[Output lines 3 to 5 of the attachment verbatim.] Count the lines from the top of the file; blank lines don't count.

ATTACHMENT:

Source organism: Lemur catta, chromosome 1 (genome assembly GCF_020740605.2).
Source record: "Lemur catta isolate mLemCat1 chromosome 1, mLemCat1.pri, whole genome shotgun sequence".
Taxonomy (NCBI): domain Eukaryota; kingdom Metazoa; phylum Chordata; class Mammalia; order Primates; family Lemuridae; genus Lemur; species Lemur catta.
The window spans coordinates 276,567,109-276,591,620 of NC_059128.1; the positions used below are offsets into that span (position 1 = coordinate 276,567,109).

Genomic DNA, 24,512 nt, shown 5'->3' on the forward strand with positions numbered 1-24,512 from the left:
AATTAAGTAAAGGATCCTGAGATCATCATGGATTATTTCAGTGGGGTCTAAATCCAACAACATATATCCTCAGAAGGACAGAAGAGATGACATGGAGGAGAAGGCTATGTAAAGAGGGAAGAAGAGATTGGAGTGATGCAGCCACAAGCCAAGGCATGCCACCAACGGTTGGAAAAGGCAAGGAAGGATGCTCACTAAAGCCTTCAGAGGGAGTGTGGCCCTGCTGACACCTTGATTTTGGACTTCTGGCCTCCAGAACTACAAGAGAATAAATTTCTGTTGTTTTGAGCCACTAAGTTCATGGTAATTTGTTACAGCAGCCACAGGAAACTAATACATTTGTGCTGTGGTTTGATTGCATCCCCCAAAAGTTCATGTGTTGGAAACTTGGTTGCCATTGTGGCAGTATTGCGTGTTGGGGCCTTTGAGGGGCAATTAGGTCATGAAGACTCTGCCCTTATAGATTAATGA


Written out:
Taxonomy (NCBI): domain Eukaryota; kingdom Metazoa; phylum Chordata; class Mammalia; order Primates; family Lemuridae; genus Lemur; species Lemur catta.
The window spans coordinates 276,567,109-276,591,620 of NC_059128.1; the positions used below are offsets into that span (position 1 = coordinate 276,567,109).

Genomic DNA, 24,512 nt, shown 5'->3' on the forward strand with positions numbered 1-24,512 from the left: